This exploration of color certainly rode into town on the coat tails of my amazement with Jello play and color layering. Color on color, flavor with flavor.
My favorite pasta dough is actually a bastardization of pasta. It’s a generic hot water dough that I use to make homemade potstickers. It’s just flour with hot liquid. I love using this dough for potstickers as it yields a chewy wrapper that holds up well to steaming and pan frying, and is so much more toothsome than store bought wrappers.
However, I have to admit, sometimes I’m not in the proper zone to package potstickers correctly, and give up on the cute bundling of ingredients concept. When this happens I roll the dough into logs, snip bits off into boiling water and then pan fry to yield little chewy crispy dough bits.
Another note of inspiration came in the form of beet powder I picked up for play from the Kiva’s bulk section. The store canister recommends making tea with it, but I actually scopped it up to use to powder more homemade marshmallows. This powder makes a great coloring additive to flour when making pasta.
I wanted to try out this hot water dough as noodles, but didn’t want to go dig out my pasta machine. I rolled it out into a thin sheet, and rolled it up to cut off ribbons of dough, using a procedure I see many times of Iron Chef. Unfortunatley the dough stuck to itself and didn’t unfurl into nice singular noddles. However the resulting swirl of dough was quite pretty. I took the next step with my beet powder in hand, and made intentionally sticky pretty Beet Orange Swirled Pastas.
They retain their color wonderfully through cooking, and yield a quite chewy product. I can imagine these pasta swirls floating quite magically in soup, or fried up as pasta chips. As this pasta dough is eggless it is also suitable for vegan or vegetarian diets…
Beet and Orange Swirled Pasta
Combine in a small saucepan, 1 cup of water, the zest of two oranges, and a pinch of saffron. Bring to a boil and simmer till the liquid is reduced to 3/4 cup. Strain the hot liquid into a cup, returning the zest to the pan to dry out for further use.
In a food processor or bowl, combine 2 cups of flour with a pinch of salt. Slowly add the hot orange water to the flour with the machine running till the mixture comes together into a dough ball. Remove the dough to a plastic bag and allow to sit for one hour to allow the gluten to develop.
Heat up 3/4 cup of water for the second batch of dough. In a food processor or bowl, combine 2 cups of flour with a pinch of salt, and 2 Tbs of beet powder. Slowly add the hot water to the flour with the machine running till the mixture comes together into a dough ball. Remove the dough to a plastic bag and allow to sit for one hour to allow the gluten to develop.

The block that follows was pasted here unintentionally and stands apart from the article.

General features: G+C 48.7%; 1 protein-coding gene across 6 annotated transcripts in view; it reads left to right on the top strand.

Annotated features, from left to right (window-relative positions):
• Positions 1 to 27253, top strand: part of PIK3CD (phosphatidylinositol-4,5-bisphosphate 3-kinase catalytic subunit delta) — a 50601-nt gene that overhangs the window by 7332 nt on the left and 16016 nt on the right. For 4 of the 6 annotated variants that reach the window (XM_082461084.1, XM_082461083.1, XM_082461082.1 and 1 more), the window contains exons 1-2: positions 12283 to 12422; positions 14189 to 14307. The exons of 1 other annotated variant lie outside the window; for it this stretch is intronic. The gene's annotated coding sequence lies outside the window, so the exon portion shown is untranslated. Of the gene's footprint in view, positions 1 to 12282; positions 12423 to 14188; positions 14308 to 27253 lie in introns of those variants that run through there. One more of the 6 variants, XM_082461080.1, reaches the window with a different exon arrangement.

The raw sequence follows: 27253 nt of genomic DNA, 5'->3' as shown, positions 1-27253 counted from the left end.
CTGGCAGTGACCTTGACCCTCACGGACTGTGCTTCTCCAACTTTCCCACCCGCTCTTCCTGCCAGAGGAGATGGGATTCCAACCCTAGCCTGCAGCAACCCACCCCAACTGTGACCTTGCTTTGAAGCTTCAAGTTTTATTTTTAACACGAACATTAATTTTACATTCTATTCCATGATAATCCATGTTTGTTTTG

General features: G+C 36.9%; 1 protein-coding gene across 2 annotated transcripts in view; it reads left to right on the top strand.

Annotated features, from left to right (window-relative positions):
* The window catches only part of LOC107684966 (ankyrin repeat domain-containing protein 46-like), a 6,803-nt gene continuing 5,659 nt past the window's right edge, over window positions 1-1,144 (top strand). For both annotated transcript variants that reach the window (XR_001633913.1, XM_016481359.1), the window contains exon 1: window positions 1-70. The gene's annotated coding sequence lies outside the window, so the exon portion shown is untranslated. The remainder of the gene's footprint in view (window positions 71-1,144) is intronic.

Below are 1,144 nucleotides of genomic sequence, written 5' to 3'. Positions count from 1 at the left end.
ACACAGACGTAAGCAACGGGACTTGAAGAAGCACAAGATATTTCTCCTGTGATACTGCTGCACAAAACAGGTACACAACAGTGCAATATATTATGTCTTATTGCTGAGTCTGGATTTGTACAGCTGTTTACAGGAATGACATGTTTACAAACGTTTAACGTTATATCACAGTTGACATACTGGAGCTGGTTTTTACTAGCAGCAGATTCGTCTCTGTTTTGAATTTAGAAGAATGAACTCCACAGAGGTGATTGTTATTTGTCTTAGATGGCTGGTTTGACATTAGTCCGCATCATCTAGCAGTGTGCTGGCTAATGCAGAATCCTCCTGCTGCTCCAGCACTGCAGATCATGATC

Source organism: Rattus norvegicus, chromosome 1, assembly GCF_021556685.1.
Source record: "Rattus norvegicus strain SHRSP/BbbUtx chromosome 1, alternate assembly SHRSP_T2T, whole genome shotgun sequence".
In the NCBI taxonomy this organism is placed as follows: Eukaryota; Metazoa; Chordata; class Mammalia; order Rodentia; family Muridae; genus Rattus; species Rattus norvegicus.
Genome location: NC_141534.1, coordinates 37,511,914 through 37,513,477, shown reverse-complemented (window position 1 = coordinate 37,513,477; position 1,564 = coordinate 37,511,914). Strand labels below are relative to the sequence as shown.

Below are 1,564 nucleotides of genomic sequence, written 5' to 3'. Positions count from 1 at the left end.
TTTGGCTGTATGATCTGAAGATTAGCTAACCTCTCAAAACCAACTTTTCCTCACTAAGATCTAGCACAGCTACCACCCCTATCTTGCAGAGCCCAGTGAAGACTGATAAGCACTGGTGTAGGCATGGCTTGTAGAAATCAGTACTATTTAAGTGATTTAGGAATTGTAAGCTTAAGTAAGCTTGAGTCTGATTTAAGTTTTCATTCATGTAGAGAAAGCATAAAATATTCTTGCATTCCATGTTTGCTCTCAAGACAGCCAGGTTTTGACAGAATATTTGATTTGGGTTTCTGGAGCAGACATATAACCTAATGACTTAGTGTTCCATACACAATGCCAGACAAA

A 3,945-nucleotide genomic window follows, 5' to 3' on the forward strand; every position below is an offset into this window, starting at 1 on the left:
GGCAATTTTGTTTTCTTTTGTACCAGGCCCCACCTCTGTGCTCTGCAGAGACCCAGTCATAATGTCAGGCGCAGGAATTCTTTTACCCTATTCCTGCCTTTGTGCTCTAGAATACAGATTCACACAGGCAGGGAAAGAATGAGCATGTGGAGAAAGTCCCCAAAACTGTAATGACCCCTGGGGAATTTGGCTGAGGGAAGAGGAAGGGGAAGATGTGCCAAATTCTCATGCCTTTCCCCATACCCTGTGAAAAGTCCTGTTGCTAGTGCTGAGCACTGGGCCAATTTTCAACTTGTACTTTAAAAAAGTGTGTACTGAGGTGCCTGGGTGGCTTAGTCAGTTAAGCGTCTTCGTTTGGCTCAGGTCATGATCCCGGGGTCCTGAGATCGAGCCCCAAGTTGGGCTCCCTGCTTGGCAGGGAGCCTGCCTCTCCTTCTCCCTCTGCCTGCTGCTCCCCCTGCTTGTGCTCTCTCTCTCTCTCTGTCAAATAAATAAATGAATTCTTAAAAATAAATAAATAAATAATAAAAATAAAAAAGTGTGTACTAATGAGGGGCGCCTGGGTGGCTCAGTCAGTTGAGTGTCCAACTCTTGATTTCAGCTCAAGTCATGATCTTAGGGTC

Orange Zest Garnish
Heat the oven to 400F and sprinkle out the reserved orange zest on a baking sheet. Dry out in the oven till crumbly and still orange. Remove and allow to cool.
After the dough has rested, divide each color into 4 balls. Be mindful about keeping the pasta covered to prevent it from drying out. Roll out one ball of orange pasta dough as thin as possible, using flour to prevent sticking to your working surface. Set the orange sheet aside briefly. Roll out one ball of beet dough as thinly as possible inthe same dimensions as the orange sheet.
Using a spray bottle of water or a wet pastry brush, moisten the top layer of the beet dough with an even misting of water. Place the orange dough sheet directly on top of the wet surface and smooth with your dry hands to eliminate air bubbles. Roll gently to further flatten the combined layers.
Lightly spray the top surface with water again, and begin to roll your pasta. Begin at the edge furthest away from you by pinching a slight ridge along the top of the pasta sheets. Develop this edge into a roll as you roll the pasta sheets down towards you. When the sheets are rolled up completely, continue to roll out the log of dough, further lengthening it and thus decreasing the diameter of the pasta roll.
With a very sharp knife, cut the log in half, using the sharpness of the knife to cut through the pasta, as opposed to pushing the knife down through the dough. This will help keep the log intact more and prevent your design from getting squished.
Cut slices of dough off of the log as thinly as possible. Lay these out on a baking sheet. Cutting the slices fairly soon after making the dough logs is recommended, otherwise the beet pasta coloring will dull the orange pasta layer. Each of these half rolls yields approximately 40 slices of pasta. The slices can be frozen to be cooked at a later time.
Cooking the Pasta Swirls
Bring a large pot of salted water just to boil. With a strainer near by, drop the slices into the just simmer water. Gently stir the water to prevent the swirls from sticking to the bottom of the pot. Remove them from the cooking water when they float to the top, which should happen in just a few seconds.
Dressing the Pasta Swirls
My favorite way to eat this style of pasta dough is to pan fry it after boiling. This adds crisp to the chewy pasta.
For a quick easy salad, toss the cooked pasta swirls with
- sliced green onions
- rice wine vinegar
- the reserved orange zest garnish
- toasted walnuts
- slices of mandarin oranges
- and a final sprinkling of salt and pepper